Lisa: The last time we’ve spoke you said you’d like to see, or be a part of a change, that sees more female musicians, producers, performers getting the billing and recognition they deserve. Do you see any changes in this trend?
SARA: I think there has been some change – incremental – but at least it’s something. It’s great to see so many platforms online that are creating safe spaces for female artists and also technicians to develop their craft, network and also showcase their work and skills. It’s a shame that these spaces are needed, still, but I for one am super grateful for them. It’s great to see that there is a level of consciousness with regards to seeing that major festivals have more balanced lineups. Also great to see more women represented in awards and nominations within the industry that have usually been malke dominated.
Lisa: What has it been like keeping up with your social media accounts and all of the different platforms? Is it hard to stay up to date on it all? What would you say is your favorite way to connect with your fans now?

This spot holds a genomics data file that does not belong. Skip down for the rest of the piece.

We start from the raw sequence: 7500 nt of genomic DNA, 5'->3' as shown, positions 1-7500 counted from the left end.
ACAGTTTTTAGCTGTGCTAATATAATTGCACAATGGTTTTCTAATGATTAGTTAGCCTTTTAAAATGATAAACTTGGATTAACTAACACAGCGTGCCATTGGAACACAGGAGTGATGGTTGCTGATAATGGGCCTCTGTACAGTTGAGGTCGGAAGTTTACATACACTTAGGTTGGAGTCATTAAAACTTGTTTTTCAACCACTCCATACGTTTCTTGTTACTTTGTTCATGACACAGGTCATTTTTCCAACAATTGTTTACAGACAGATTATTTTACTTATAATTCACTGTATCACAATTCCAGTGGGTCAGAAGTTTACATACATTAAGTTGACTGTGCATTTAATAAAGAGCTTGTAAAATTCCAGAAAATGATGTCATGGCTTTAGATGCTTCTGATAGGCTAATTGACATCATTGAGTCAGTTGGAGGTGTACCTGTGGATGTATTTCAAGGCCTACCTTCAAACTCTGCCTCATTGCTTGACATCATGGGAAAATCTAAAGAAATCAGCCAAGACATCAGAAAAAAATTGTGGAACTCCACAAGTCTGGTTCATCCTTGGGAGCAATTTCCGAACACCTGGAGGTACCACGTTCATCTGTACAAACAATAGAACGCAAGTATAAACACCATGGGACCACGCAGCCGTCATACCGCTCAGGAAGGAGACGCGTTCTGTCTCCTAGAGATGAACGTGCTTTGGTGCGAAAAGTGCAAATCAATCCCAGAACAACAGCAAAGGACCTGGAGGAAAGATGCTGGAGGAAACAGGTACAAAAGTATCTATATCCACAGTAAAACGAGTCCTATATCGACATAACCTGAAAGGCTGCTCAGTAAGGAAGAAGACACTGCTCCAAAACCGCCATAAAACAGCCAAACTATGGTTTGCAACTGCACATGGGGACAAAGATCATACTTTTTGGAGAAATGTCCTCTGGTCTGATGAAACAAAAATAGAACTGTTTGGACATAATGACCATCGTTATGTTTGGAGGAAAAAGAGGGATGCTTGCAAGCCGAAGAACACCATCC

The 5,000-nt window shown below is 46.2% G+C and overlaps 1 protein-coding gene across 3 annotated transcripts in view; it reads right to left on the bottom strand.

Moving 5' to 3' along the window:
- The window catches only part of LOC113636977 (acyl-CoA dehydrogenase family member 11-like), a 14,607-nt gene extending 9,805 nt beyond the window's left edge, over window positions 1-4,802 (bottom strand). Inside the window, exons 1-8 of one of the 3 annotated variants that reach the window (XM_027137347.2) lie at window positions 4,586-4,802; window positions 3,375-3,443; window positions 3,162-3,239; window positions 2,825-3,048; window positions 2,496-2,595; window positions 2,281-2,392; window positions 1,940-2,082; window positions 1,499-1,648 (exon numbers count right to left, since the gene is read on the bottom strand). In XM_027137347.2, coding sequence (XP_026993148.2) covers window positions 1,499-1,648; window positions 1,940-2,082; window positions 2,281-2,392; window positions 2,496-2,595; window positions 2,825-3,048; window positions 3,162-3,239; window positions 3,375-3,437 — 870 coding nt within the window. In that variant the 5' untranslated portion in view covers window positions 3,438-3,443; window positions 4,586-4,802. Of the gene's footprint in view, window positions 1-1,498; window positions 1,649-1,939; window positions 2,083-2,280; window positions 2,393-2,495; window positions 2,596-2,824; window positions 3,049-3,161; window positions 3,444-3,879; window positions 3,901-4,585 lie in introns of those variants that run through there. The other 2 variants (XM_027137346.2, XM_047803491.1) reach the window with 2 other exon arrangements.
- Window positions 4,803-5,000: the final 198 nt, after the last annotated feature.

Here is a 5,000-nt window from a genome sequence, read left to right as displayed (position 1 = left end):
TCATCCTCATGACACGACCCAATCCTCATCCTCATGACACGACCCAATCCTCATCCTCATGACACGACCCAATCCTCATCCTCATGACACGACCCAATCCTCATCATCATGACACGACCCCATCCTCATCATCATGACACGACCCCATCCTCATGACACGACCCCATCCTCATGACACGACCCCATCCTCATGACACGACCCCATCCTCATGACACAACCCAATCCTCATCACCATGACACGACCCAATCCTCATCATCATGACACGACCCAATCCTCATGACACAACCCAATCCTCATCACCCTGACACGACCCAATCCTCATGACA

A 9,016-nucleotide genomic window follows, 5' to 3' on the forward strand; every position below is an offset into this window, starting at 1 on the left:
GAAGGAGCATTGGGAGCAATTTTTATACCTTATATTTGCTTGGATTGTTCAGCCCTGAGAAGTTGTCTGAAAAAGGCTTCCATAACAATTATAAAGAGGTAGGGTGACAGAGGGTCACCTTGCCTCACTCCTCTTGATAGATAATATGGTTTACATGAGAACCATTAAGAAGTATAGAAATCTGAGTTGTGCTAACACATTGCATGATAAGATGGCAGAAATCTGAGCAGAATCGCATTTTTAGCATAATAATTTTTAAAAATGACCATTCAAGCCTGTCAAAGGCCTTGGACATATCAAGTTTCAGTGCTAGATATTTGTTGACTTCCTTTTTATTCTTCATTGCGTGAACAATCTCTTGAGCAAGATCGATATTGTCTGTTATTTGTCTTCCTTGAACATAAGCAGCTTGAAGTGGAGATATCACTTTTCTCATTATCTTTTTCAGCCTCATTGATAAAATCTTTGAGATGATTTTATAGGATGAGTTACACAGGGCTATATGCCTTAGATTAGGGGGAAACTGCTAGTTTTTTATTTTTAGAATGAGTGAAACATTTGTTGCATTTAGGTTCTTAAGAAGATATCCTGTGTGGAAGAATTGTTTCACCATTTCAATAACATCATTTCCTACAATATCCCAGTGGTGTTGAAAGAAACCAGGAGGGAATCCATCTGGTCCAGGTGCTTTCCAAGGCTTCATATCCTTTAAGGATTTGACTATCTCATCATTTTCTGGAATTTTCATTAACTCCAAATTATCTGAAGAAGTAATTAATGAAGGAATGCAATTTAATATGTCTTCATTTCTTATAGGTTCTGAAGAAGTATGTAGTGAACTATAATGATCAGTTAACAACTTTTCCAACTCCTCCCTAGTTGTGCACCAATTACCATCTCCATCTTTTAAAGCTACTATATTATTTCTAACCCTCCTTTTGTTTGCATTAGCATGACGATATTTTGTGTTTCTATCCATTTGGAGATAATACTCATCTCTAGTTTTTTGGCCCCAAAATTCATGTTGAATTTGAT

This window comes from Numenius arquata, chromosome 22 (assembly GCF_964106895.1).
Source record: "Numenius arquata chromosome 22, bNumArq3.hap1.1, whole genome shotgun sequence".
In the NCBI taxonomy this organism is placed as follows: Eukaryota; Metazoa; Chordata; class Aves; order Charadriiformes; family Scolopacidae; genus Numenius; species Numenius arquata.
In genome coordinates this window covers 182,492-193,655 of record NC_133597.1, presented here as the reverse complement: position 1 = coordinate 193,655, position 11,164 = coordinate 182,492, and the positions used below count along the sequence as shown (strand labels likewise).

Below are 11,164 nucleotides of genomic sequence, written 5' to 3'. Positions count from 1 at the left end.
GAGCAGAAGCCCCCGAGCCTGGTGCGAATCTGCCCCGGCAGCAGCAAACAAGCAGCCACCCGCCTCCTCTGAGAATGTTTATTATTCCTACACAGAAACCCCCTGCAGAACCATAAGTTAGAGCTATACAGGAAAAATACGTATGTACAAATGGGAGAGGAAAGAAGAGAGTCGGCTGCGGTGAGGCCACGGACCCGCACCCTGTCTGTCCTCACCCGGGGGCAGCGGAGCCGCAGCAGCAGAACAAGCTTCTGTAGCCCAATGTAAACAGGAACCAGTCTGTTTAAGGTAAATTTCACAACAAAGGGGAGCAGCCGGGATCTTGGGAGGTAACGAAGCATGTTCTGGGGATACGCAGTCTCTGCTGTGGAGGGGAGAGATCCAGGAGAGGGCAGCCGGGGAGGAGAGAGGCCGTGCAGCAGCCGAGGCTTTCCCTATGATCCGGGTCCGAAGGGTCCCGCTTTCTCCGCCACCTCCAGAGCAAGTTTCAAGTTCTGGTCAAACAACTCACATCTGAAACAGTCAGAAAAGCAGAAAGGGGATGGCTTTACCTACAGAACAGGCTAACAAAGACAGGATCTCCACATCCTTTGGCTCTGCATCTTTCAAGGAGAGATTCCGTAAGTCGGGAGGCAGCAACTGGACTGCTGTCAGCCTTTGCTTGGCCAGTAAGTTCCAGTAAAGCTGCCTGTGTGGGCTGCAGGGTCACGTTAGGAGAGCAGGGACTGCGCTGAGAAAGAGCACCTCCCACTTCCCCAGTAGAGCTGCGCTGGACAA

SARA: Social media can be a double-edged sword indeed – where are we more real; online, or offline? This was the inspiration behind “Forest”. As a tool to bring us together, it’s amazing, however it can also mean that we’re not spending enough time in the world that is in front of us, in that moment. I try to be conscious of how I spend my time on social media, especially if I feel a doom scroll coming on. That’s the time to go for a walk or pick up the bass. Of all the platforms, I find Instagram the best way to connect with fans. I treat my handle as a bit of a visual diary, as much as I admire people with very curated accounts, I like to share what I’m doing day-to-day which is mainly goofing about.
Lisa: Also, last time we spoke, you said regarding your vocals, you take your inspiration from singers who may not necessarily be ‘technically’ brilliant but are captivating none the less. Could you name some of them, and what is so unique about their voice?
SARA: Oh well I guess before I name names, I should note that when I say ‘technically brilliant’ I’m talking about people with vocal styles that would have gotten them kicked out of stage school rather than them lacking in any degree. Bjork is such an inspiration in that regard. She really takes ownership for the unique quality of her voice and builds her songs around it. She is completely inimitable.
Kate Bush is a huge influence and also Poly Styrene from X-Ray Specs, Janis Joplin and Nina Simone – she does some incredible and unusual things with her voice which I love. I am a huge fan of Gil Scott Heron – you can completely feel the emotion behind all his words whether he is singing or speaking. I guess with all these artists, they treat their voices like a super unique instrument, often playing with tone and texture to also tell the story of the song.
Lisa: Do you tend to follow any predefined patterns when composing a song?